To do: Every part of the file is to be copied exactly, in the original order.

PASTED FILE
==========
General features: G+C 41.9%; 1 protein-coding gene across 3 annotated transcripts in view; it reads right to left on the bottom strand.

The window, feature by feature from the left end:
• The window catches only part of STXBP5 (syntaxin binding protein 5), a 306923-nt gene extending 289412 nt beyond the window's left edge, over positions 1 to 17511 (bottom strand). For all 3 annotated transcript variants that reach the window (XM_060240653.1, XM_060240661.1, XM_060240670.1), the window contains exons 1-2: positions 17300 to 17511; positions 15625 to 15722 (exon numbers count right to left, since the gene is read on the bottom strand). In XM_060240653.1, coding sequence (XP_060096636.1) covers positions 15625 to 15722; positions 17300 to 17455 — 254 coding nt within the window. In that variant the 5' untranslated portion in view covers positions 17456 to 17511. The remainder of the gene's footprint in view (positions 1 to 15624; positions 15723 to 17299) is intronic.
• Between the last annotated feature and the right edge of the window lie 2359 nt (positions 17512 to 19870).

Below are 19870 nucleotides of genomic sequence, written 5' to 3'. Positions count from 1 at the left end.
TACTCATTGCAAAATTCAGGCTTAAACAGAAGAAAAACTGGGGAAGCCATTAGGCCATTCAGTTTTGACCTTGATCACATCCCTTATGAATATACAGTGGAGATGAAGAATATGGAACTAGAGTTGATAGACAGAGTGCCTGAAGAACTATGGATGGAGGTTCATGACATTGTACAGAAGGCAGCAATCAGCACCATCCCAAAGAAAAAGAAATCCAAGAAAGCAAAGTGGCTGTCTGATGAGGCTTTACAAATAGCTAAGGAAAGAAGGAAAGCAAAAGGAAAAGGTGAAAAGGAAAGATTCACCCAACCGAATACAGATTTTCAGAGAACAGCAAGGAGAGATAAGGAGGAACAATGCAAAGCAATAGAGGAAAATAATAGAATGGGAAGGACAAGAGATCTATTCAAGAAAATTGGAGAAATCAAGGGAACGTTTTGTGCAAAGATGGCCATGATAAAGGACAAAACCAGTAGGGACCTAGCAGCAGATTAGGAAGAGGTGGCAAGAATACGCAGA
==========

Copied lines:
General features: G+C 41.9%; 1 protein-coding gene across 3 annotated transcripts in view; it reads right to left on the bottom strand.

The window, feature by feature from the left end:
• The window catches only part of STXBP5 (syntaxin binding protein 5), a 306923-nt gene extending 289412 nt beyond the window's left edge, over positions 1 to 17511 (bottom strand). For all 3 annotated transcript variants that reach the window (XM_060240653.1, XM_060240661.1, XM_060240670.1), the window contains exons 1-2: positions 17300 to 17511; positions 15625 to 15722 (exon numbers count right to left, since the gene is read on the bottom strand). In XM_060240653.1, coding sequence (XP_060096636.1) covers positions 15625 to 15722; positions 17300 to 17455 — 254 coding nt within the window. In that variant the 5' untranslated portion in view covers positions 17456 to 17511. The remainder of the gene's footprint in view (positions 1 to 15624; positions 15723 to 17299) is intronic.
• Between the last annotated feature and the right edge of the window lie 2359 nt (positions 17512 to 19870).

Below are 19870 nucleotides of genomic sequence, written 5' to 3'. Positions count from 1 at the left end.
TACTCATTGCAAAATTCAGGCTTAAACAGAAGAAAAACTGGGGAAGCCATTAGGCCATTCAGTTTTGACCTTGATCACATCCCTTATGAATATACAGTGGAGATGAAGAATATGGAACTAGAGTTGATAGACAGAGTGCCTGAAGAACTATGGATGGAGGTTCATGACATTGTACAGAAGGCAGCAATCAGCACCATCCCAAAGAAAAAGAAATCCAAGAAAGCAAAGTGGCTGTCTGATGAGGCTTTACAAATAGCTAAGGAAAGAAGGAAAGCAAAAGGAAAAGGTGAAAAGGAAAGATTCACCCAACCGAATACAGATTTTCAGAGAACAGCAAGGAGAGATAAGGAGGAACAATGCAAAGCAATAGAGGAAAATAATAGAATGGGAAGGACAAGAGATCTATTCAAGAAAATTGGAGAAATCAAGGGAACGTTTTGTGCAAAGATGGCCATGATAAAGGACAAAACCAGTAGGGACCTAGCAGCAGATTAGGAAGAGGTGGCAAGAATACGCAGA